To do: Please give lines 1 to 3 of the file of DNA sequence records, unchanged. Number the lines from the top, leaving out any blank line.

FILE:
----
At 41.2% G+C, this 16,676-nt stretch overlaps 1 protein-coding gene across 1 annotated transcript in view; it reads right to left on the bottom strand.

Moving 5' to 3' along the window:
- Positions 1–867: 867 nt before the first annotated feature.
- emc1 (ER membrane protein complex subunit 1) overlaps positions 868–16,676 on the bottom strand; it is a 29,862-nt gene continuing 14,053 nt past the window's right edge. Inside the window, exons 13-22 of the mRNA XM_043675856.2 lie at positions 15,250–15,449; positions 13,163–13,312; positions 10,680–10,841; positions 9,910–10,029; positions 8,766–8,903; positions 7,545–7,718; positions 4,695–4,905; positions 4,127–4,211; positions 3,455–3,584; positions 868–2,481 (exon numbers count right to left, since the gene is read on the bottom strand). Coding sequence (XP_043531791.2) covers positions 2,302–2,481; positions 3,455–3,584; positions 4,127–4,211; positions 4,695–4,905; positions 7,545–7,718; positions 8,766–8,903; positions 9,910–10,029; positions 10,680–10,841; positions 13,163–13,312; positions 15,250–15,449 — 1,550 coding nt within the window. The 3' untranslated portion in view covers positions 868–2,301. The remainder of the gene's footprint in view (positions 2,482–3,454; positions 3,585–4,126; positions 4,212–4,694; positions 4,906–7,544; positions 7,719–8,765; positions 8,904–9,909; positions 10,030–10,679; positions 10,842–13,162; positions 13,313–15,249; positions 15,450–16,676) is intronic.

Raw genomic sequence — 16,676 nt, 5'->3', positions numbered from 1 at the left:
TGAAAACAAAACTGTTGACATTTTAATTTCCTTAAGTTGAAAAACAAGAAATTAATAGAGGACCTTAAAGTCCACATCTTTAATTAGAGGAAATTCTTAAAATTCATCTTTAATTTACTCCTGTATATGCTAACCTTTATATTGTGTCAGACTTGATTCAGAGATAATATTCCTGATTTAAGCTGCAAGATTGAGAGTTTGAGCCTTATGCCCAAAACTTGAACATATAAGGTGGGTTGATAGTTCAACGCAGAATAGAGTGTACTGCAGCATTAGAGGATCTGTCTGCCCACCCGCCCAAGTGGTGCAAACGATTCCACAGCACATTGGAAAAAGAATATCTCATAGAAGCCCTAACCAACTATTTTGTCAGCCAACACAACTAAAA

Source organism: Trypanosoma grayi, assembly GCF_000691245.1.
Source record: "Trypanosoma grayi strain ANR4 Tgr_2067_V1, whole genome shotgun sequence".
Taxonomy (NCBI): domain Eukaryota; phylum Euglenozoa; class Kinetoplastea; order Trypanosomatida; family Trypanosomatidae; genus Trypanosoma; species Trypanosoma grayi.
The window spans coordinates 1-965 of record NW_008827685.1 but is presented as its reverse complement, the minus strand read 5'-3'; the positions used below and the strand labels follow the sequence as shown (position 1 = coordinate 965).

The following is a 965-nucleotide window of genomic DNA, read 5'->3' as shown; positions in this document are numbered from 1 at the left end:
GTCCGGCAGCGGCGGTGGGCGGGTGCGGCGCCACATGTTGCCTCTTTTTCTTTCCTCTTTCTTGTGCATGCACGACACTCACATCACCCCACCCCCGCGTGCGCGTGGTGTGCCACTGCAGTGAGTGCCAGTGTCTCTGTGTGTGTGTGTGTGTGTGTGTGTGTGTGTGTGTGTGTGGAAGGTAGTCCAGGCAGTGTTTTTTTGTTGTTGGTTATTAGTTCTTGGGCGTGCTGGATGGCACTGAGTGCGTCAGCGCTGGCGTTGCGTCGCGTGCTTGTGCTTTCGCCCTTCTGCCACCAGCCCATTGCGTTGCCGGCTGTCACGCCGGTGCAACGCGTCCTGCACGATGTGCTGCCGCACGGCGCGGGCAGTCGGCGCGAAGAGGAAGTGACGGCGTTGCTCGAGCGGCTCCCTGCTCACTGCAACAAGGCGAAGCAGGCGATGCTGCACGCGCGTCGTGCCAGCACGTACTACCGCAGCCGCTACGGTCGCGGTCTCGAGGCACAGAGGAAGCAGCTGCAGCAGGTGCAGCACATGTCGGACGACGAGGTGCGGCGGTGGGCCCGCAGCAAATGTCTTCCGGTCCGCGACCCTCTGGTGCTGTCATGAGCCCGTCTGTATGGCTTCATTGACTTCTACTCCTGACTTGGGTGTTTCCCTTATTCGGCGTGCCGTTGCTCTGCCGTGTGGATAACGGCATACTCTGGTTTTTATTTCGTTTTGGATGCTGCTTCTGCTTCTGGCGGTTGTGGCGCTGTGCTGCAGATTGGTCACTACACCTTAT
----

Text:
At 41.2% G+C, this 16,676-nt stretch overlaps 1 protein-coding gene across 1 annotated transcript in view; it reads right to left on the bottom strand.

Moving 5' to 3' along the window:
- Positions 1–867: 867 nt before the first annotated feature.